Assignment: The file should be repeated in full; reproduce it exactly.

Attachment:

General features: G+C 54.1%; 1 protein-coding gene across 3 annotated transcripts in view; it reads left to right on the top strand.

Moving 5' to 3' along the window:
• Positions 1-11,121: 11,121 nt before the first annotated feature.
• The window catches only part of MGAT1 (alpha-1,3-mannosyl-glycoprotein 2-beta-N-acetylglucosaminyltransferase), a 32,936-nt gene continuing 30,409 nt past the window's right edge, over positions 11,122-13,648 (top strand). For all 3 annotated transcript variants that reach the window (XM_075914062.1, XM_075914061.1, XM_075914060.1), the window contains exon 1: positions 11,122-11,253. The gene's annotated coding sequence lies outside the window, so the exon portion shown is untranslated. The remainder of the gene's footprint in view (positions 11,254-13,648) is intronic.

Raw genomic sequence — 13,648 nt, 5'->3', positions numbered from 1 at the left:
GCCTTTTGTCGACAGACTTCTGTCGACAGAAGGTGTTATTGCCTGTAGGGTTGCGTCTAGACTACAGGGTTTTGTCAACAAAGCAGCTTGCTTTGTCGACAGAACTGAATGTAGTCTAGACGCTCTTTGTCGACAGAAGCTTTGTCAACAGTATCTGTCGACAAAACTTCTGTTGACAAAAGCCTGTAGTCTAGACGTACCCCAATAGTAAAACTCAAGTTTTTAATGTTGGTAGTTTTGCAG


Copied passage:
General features: G+C 54.1%; 1 protein-coding gene across 3 annotated transcripts in view; it reads left to right on the top strand.

Moving 5' to 3' along the window:
• Positions 1-11,121: 11,121 nt before the first annotated feature.
• The window catches only part of MGAT1 (alpha-1,3-mannosyl-glycoprotein 2-beta-N-acetylglucosaminyltransferase), a 32,936-nt gene continuing 30,409 nt past the window's right edge, over positions 11,122-13,648 (top strand). For all 3 annotated transcript variants that reach the window (XM_075914062.1, XM_075914061.1, XM_075914060.1), the window contains exon 1: positions 11,122-11,253. The gene's annotated coding sequence lies outside the window, so the exon portion shown is untranslated. The remainder of the gene's footprint in view (positions 11,254-13,648) is intronic.

Raw genomic sequence — 13,648 nt, 5'->3', positions numbered from 1 at the left:
GCCTTTTGTCGACAGACTTCTGTCGACAGAAGGTGTTATTGCCTGTAGGGTTGCGTCTAGACTACAGGGTTTTGTCAACAAAGCAGCTTGCTTTGTCGACAGAACTGAATGTAGTCTAGACGCTCTTTGTCGACAGAAGCTTTGTCAACAGTATCTGTCGACAAAACTTCTGTTGACAAAAGCCTGTAGTCTAGACGTACCCCAATAGTAAAACTCAAGTTTTTAATGTTGGTAGTTTTGCAG